Traffic Fines To Go Up In Summerville And Trion

Paying a traffic ticket in the Town of Trion, in most cases, will cost violators more in the coming months.
Summerville and Trion municipal governments used a free program to manage their court systems. The software was provided by Georgia’s Administrative Office of the Courts until hackers destroyed it on June 29.
The state agency tried repairing the damage caused by hackers but finally gave up. They told Summerville, Trion and other communities to find another solution.
Since that free software system is gone, Summerville and Trion are turning to a private company.
Summerville last month approved a contract with Courtware Governmental Software Solutions to provide new software. To pay for this new system, Summerville decided to add a $15 fee onto each ticket.
Trion officials listened to a proposal from the same company last month and agreed to check it out. The fee, however, is a little higher since Trion doesn’t generate as many tickets as Summerville. Trion’s add-on fee for each ticket will be $20.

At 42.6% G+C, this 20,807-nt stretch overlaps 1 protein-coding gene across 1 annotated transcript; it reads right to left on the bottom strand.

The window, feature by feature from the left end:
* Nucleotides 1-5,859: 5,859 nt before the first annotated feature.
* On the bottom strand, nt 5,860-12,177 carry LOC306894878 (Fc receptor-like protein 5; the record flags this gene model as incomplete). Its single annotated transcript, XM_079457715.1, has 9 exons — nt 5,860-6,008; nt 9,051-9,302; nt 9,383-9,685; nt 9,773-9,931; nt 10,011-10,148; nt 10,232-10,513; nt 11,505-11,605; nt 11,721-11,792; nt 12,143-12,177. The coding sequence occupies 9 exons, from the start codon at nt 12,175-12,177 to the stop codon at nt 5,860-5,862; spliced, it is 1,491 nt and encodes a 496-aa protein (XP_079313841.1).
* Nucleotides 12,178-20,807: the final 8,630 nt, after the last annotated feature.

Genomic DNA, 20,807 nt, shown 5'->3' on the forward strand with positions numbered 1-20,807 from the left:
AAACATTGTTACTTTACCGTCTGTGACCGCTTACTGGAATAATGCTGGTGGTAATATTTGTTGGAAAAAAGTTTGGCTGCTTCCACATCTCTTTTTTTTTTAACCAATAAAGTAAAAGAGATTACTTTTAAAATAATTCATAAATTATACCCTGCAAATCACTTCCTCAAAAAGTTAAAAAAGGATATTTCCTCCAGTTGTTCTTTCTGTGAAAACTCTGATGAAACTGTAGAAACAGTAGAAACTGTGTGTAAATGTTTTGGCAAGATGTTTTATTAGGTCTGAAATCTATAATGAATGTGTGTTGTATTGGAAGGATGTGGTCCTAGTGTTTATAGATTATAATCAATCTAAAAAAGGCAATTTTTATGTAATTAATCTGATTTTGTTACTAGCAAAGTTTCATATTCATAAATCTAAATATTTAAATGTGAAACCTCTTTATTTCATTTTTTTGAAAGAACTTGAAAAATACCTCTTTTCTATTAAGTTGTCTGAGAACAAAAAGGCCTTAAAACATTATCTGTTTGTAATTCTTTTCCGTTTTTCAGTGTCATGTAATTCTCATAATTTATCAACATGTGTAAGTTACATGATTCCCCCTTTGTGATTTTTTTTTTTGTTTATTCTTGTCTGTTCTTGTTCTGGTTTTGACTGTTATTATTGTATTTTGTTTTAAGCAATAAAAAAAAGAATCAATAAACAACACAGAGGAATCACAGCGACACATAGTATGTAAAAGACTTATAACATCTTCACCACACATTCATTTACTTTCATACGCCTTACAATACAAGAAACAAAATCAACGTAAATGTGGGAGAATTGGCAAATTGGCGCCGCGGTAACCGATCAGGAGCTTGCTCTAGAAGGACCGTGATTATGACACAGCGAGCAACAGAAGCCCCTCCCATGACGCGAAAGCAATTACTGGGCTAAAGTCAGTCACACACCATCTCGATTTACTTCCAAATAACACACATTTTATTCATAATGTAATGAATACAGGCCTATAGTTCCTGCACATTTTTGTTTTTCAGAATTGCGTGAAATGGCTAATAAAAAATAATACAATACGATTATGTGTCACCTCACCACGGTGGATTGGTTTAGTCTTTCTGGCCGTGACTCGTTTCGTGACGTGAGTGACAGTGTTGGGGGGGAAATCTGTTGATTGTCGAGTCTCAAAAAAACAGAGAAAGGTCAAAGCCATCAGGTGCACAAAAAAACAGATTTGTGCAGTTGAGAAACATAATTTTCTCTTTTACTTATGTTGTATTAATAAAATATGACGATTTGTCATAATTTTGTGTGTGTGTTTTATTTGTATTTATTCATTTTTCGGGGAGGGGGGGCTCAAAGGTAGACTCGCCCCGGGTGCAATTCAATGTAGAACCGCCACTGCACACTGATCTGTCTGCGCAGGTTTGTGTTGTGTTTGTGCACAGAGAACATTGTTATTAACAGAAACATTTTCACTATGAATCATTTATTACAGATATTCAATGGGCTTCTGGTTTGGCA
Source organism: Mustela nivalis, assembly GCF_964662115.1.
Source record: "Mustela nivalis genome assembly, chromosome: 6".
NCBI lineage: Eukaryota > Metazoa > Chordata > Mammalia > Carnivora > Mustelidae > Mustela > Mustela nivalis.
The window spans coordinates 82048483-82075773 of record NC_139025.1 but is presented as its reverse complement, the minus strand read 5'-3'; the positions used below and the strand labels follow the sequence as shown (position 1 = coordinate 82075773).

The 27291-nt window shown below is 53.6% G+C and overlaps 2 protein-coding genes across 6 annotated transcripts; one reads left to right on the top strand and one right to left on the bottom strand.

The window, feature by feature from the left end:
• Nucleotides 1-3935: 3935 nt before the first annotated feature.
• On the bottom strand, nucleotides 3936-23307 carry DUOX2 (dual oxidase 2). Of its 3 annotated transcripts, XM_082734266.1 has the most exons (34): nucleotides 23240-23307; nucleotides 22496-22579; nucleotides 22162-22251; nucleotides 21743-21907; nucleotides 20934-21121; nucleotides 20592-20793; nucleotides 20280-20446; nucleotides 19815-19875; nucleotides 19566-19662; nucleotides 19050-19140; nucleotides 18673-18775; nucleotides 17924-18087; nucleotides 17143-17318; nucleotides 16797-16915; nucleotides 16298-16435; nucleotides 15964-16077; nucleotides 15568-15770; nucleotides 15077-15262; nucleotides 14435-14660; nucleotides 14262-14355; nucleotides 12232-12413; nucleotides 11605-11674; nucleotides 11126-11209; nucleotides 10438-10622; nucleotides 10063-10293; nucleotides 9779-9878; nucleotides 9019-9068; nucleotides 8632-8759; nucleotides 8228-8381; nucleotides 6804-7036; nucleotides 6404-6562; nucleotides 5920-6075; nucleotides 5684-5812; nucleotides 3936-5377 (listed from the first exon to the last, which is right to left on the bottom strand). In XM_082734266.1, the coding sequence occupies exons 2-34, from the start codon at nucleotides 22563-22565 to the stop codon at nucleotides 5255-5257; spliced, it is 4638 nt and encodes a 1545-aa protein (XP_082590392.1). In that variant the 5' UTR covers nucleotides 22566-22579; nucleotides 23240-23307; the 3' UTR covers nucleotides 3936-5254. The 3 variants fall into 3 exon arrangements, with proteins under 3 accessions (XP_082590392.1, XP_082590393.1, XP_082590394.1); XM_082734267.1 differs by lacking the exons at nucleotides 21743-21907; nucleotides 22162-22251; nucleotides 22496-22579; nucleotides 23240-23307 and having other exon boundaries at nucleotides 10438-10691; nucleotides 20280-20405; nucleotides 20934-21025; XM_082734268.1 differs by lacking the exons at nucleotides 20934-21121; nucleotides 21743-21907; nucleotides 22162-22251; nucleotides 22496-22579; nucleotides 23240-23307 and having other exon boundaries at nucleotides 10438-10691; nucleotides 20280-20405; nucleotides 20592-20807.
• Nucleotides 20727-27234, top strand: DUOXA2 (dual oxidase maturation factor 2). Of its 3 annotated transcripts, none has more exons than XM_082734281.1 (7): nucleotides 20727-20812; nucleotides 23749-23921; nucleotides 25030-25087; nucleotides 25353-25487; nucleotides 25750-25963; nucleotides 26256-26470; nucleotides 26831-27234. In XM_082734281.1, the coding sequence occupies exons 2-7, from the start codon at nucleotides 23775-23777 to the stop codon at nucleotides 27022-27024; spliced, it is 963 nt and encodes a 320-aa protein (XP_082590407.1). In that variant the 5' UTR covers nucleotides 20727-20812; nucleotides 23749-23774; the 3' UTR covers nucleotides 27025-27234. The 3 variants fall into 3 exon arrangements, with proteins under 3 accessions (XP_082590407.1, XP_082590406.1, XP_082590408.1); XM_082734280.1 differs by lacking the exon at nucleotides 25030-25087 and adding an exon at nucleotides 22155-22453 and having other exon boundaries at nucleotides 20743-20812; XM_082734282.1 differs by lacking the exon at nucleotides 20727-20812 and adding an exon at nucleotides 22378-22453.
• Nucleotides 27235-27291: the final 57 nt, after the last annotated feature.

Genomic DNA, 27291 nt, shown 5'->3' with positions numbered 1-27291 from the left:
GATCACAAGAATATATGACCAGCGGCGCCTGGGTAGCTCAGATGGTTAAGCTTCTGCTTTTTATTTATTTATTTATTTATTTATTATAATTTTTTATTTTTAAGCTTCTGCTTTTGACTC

The state cyber attack is part of a growing trend among criminals looking to make money. They use what’s called ransomware to carry out their plot.
Criminals target wherever – state, county or municipal computers. The business community is not immune to these attacks either.
Ransomware, which locks key files and databases until a victim pays money to restore access, is becoming popular among governments and industries.
In March, Jackson County in Northeast Georgia, paid cyberhackers about $400,000 to unlock that county’s government files.
Jackson officials decided to pay and avoid being shut down for months to rebuild their computer system.
Not everyone is paying the ransom, however.
The City of Atlanta did not pay a $51,000 ransom demand last year. However, the AJC reports the damages cost the metro city up to $17 million.
The Georgia Department of Agriculture also suffered a cyberattack in 2017. Hackers demanded a $48,000 ransom payment and state officials refused to pay. The AJC says that move cost the state $253,000 for remediation to its computer networks.

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